Also published in the Weekly Friday Times July 24 issue
The subcontinent during the 15th century witnessed the coming of age of a process that started brewing with the arrival of Central Asian Sufis, those eternal travellers who arrived in India with a message of Islam and mystic love. When Sufi thought, an off-shore spiritual undercurrent to the rise of Islam, met its local hosts, the results were terrific. There was no shortage of fundamentalists and communalists in that cultural landscape; and the gulf between alien rulers and the native subjects was a stark reality as well.
Nevertheless, a synthesis of sorts was navigated by hundreds of yogis, Sufis and poets of South Asia. Very much a people’s movement from below, the Bhakti movement articulated a powerful vision of tolerance, amity and co-existence that remains relevant today. This is many centuries before the suave, Western-educated intelligentsia coined the “people-to-people” contact campaigns. Yes, much has been lost in the tumultuous 20th century and perhaps these histories are irreversible. But a vast and complex common ground was nurtured by mystic poets of northern India, now comprising India, Pakistan and Bangladesh. […]
Yoginder Sikand writing at DNA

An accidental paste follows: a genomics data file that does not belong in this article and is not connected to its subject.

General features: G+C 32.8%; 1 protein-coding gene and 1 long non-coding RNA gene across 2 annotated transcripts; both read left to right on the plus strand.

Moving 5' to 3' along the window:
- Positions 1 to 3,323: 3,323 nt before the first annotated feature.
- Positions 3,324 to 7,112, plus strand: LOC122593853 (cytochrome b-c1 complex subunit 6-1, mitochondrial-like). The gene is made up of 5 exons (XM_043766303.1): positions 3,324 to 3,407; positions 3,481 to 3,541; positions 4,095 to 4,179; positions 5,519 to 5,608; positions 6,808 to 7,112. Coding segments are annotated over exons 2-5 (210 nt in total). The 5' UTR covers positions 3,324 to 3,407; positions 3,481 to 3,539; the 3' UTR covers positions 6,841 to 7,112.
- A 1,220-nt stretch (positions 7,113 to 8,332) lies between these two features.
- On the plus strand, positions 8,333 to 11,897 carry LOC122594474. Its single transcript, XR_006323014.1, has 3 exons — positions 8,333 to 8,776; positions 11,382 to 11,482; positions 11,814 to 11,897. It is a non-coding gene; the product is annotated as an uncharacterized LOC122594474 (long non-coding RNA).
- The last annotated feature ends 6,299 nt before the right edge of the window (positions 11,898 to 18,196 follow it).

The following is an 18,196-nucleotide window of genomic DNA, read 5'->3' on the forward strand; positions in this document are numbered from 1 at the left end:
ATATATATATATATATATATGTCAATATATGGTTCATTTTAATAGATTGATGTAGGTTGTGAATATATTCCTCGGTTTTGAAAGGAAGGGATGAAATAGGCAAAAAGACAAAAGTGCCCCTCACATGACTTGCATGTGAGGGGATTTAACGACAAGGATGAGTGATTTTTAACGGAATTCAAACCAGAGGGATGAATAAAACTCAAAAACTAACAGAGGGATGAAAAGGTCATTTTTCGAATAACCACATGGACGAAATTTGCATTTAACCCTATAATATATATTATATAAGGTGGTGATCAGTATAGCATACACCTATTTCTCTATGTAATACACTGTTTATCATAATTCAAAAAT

South-central Sindh isn’t quite a favourite holiday destination, but I spent a fortnight there while on a vacation in Pakistan. My host was the amiable, 70 year-old Khurshid Khan Kaimkhani, a noted leftist activist, author of the only book on Pakistan’s almost 3 million Dalits. Along with a friend, he edits the only Dalit magazine in the entire country.
Khurshid met me at the railway station in Hyderabad, Sindh’s largest city after Karachi. We drove to his small farm, on the outskirts of his hometown of Tando Allah Yar, a two hour bus-ride ahead. Several Bhil families live on the farm. “They are like my own family,” Khurshid says as Baluji, a tall, handsome Bhil man, manager of the farm, welcomes us in with a tight embrace. […]
When Sufi thought, an off-shore spiritual undercurrent to the rise of Islam, met its local hosts, the results were terrific.
Troubled by the ongoing middle east crisis, the destruction of Lebanon and the acrimony generated by the tragic Mumbai blasts, I am reminded of this poem by Kabir:
Allah and Rama
If Khuda inhabits the mosque,
then whose play-field is the rest of the world.
If Rama lives in the idol at the pilgrim station,
then who controls the chaos […]